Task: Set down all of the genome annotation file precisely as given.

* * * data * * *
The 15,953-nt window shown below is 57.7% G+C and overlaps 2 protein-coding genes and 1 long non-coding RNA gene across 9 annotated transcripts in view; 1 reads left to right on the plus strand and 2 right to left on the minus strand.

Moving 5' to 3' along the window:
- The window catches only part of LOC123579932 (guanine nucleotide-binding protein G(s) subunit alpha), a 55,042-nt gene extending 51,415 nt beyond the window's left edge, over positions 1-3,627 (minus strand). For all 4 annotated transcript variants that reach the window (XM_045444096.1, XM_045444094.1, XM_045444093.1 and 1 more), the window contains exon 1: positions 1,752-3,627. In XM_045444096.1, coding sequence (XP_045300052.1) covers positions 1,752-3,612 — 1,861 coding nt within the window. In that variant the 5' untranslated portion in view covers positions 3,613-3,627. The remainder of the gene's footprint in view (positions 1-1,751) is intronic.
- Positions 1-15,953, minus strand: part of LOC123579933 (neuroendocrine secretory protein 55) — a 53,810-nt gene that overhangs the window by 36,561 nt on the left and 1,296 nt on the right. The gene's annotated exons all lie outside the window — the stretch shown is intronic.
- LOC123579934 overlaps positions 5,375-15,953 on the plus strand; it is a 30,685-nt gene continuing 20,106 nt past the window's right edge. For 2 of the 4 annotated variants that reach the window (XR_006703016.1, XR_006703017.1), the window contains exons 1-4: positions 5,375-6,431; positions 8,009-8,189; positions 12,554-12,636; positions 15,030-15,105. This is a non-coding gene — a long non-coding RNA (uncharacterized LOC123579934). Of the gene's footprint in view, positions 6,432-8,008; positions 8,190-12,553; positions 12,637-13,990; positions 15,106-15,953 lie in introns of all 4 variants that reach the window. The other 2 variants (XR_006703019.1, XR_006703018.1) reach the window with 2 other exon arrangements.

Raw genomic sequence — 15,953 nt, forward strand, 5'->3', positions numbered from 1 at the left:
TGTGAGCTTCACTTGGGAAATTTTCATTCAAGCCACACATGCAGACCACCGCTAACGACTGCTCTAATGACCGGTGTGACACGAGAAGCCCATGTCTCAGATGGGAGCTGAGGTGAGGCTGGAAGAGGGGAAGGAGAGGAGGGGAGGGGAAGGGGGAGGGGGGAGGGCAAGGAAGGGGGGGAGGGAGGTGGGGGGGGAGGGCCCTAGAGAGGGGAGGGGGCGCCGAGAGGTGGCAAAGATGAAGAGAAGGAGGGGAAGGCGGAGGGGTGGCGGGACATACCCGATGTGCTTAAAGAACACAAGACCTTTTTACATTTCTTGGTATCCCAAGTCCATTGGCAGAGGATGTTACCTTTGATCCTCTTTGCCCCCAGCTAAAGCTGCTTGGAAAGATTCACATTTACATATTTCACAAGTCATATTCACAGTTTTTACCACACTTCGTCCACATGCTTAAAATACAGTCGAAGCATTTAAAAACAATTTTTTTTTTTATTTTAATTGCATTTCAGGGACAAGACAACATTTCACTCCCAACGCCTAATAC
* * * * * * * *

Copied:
The 15,953-nt window shown below is 57.7% G+C and overlaps 2 protein-coding genes and 1 long non-coding RNA gene across 9 annotated transcripts in view; 1 reads left to right on the plus strand and 2 right to left on the minus strand.

Moving 5' to 3' along the window:
- The window catches only part of LOC123579932 (guanine nucleotide-binding protein G(s) subunit alpha), a 55,042-nt gene extending 51,415 nt beyond the window's left edge, over positions 1-3,627 (minus strand). For all 4 annotated transcript variants that reach the window (XM_045444096.1, XM_045444094.1, XM_045444093.1 and 1 more), the window contains exon 1: positions 1,752-3,627. In XM_045444096.1, coding sequence (XP_045300052.1) covers positions 1,752-3,612 — 1,861 coding nt within the window. In that variant the 5' untranslated portion in view covers positions 3,613-3,627. The remainder of the gene's footprint in view (positions 1-1,751) is intronic.
- Positions 1-15,953, minus strand: part of LOC123579933 (neuroendocrine secretory protein 55) — a 53,810-nt gene that overhangs the window by 36,561 nt on the left and 1,296 nt on the right. The gene's annotated exons all lie outside the window — the stretch shown is intronic.
- LOC123579934 overlaps positions 5,375-15,953 on the plus strand; it is a 30,685-nt gene continuing 20,106 nt past the window's right edge. For 2 of the 4 annotated variants that reach the window (XR_006703016.1, XR_006703017.1), the window contains exons 1-4: positions 5,375-6,431; positions 8,009-8,189; positions 12,554-12,636; positions 15,030-15,105. This is a non-coding gene — a long non-coding RNA (uncharacterized LOC123579934). Of the gene's footprint in view, positions 6,432-8,008; positions 8,190-12,553; positions 12,637-13,990; positions 15,106-15,953 lie in introns of all 4 variants that reach the window. The other 2 variants (XR_006703019.1, XR_006703018.1) reach the window with 2 other exon arrangements.

Raw genomic sequence — 15,953 nt, forward strand, 5'->3', positions numbered from 1 at the left:
TGTGAGCTTCACTTGGGAAATTTTCATTCAAGCCACACATGCAGACCACCGCTAACGACTGCTCTAATGACCGGTGTGACACGAGAAGCCCATGTCTCAGATGGGAGCTGAGGTGAGGCTGGAAGAGGGGAAGGAGAGGAGGGGAGGGGAAGGGGGAGGGGGGAGGGCAAGGAAGGGGGGGAGGGAGGTGGGGGGGGAGGGCCCTAGAGAGGGGAGGGGGCGCCGAGAGGTGGCAAAGATGAAGAGAAGGAGGGGAAGGCGGAGGGGTGGCGGGACATACCCGATGTGCTTAAAGAACACAAGACCTTTTTACATTTCTTGGTATCCCAAGTCCATTGGCAGAGGATGTTACCTTTGATCCTCTTTGCCCCCAGCTAAAGCTGCTTGGAAAGATTCACATTTACATATTTCACAAGTCATATTCACAGTTTTTACCACACTTCGTCCACATGCTTAAAATACAGTCGAAGCATTTAAAAACAATTTTTTTTTTTATTTTAATTGCATTTCAGGGACAAGACAACATTTCACTCCCAACGCCTAATAC